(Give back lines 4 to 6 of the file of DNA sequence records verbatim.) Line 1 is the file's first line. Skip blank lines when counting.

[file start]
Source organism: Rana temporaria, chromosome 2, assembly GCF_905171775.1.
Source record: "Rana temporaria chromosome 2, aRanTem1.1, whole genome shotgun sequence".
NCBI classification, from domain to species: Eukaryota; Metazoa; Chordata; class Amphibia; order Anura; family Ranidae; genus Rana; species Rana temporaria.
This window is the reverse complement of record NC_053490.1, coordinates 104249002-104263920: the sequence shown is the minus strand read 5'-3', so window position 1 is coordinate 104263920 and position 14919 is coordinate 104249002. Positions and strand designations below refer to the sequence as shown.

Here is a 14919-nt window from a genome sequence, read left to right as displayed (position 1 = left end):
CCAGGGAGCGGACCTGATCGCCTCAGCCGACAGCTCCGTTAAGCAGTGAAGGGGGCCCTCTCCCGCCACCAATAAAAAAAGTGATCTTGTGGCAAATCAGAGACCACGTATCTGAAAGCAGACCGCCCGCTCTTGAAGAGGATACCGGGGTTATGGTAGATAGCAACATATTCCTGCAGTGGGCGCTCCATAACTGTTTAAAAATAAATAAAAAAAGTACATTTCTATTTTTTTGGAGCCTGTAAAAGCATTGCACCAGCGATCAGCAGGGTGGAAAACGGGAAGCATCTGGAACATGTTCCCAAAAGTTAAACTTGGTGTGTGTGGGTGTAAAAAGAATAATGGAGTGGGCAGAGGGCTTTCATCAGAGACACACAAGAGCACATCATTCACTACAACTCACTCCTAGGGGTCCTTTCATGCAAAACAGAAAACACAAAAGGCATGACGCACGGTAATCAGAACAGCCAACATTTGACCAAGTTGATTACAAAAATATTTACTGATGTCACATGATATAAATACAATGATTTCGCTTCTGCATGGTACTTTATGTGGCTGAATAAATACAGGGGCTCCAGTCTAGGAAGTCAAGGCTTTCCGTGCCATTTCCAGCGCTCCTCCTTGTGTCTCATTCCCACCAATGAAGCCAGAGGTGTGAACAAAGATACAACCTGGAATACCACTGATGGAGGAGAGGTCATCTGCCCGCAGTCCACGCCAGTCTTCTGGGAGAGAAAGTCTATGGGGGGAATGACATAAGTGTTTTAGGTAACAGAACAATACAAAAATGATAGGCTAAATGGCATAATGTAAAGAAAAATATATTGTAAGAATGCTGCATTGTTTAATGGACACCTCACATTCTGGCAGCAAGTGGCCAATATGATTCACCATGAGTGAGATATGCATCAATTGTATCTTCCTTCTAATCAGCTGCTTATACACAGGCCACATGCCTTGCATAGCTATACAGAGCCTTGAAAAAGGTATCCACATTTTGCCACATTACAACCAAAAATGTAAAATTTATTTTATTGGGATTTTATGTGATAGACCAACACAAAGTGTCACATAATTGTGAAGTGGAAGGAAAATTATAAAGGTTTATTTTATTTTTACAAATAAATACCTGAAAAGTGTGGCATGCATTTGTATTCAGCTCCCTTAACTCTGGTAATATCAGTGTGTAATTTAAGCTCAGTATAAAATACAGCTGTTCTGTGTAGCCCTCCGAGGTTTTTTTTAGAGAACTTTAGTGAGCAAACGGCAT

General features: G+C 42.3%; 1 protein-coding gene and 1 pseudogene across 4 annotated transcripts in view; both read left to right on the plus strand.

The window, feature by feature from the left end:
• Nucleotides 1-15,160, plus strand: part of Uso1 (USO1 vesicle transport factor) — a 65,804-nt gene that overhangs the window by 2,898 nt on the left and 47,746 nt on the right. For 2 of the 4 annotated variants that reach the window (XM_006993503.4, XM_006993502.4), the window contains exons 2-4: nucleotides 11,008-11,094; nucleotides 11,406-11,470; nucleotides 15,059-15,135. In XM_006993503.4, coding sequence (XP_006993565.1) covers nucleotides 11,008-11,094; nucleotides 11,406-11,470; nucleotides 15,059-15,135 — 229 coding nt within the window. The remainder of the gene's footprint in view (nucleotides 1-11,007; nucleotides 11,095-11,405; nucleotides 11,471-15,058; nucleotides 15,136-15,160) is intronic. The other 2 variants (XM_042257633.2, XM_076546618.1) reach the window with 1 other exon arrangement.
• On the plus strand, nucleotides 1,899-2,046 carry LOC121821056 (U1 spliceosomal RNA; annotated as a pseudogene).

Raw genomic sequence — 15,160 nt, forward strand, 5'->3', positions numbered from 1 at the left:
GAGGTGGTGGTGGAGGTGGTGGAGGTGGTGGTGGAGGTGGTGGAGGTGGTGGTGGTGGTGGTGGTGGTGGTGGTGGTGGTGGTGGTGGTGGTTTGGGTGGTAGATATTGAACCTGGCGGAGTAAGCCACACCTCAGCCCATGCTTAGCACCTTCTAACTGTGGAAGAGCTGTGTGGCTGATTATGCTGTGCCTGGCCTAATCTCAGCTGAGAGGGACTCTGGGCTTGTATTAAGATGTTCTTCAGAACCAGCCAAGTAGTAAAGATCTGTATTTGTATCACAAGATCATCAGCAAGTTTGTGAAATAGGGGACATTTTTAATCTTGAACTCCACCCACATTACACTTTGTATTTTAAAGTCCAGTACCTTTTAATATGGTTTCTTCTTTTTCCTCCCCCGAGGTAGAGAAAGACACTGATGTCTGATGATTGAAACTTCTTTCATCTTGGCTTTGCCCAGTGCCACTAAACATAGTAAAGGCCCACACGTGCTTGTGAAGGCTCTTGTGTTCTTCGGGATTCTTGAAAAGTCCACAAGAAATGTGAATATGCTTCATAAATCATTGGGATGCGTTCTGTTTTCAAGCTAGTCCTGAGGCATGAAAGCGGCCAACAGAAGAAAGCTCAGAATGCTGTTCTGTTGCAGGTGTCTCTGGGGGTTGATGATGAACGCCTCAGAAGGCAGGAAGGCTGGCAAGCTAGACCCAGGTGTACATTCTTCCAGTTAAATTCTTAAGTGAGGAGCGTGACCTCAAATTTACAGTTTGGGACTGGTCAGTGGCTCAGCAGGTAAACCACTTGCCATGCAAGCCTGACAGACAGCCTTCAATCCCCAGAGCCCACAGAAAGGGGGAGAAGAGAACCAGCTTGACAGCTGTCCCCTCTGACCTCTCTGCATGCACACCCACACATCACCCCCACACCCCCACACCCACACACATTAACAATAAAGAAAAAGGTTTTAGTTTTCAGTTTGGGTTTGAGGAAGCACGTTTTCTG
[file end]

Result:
This window is the reverse complement of record NC_053490.1, coordinates 104249002-104263920: the sequence shown is the minus strand read 5'-3', so window position 1 is coordinate 104263920 and position 14919 is coordinate 104249002. Positions and strand designations below refer to the sequence as shown.

Here is a 14919-nt window from a genome sequence, read left to right as displayed (position 1 = left end):
CCAGGGAGCGGACCTGATCGCCTCAGCCGACAGCTCCGTTAAGCAGTGAAGGGGGCCCTCTCCCGCCACCAATAAAAAAAGTGATCTTGTGGCAAATCAGAGACCACGTATCTGAAAGCAGACCGCCCGCTCTTGAAGAGGATACCGGGGTTATGGTAGATAGCAACATATTCCTGCAGTGGGCGCTCCATAACTGTTTAAAAATAAATAAAAAAAGTACATTTCTATTTTTTTGGAGCCTGTAAAAGCATTGCACCAGCGATCAGCAGGGTGGAAAACGGGAAGCATCTGGAACATGTTCCCAAAAGTTAAACTTGGTGTGTGTGGGTGTAAAAAGAATAATGGAGTGGGCAGAGGGCTTTCATCAGAGACACACAAGAGCACATCATTCACTACAACTCACTCCTAGGGGTCCTTTCATGCAAAACAGAAAACACAAAAGGCATGACGCACGGTAATCAGAACAGCCAACATTTGACCAAGTTGATTACAAAAATATTTACTGATGTCACATGATATAAATACAATGATTTCGCTTCTGCATGGTACTTTATGTGGCTGAATAAATACAGGGGCTCCAGTCTAGGAAGTCAAGGCTTTCCGTGCCATTTCCAGCGCTCCTCCTTGTGTCTCATTCCCACCAATGAAGCCAGAGGTGTGAACAAAGATACAACCTGGAATACCACTGATGGAGGAGAGGTCATCTGCCCGCAGTCCACGCCAGTCTTCTGGGAGAGAAAGTCTATGGGGGGAATGACATAAGTGTTTTAGGTAACAGAACAATACAAAAATGATAGGCTAAATGGCATAATGTAAAGAAAAATATATTGTAAGAATGCTGCATTGTTTAATGGACACCTCACATTCTGGCAGCAAGTGGCCAATATGATTCACCATGAGTGAGATATGCATCAATTGTATCTTCCTTCTAATCAGCTGCTTATACACAGGCCACATGCCTTGCATAGCTATACAGAGCCTTGAAAAAGGTATCCACATTTTGCCACATTACAACCAAAAATGTAAAATTTATTTTATTGGGATTTTATGTGATAGACCAACACAAAGTGTCACATAATTGTGAAGTGGAAGGAAAATTATAAAGGTTTATTTTATTTTTACAAATAAATACCTGAAAAGTGTGGCATGCATTTGTATTCAGCTCCCTTAACTCTGGTAATATCAGTGTGTAATTTAAGCTCAGTATAAAATACAGCTGTTCTGTGTAGCCCTCCGAGGTTTTTTTTAGAGAACTTTAGTGAGCAAACGGCAT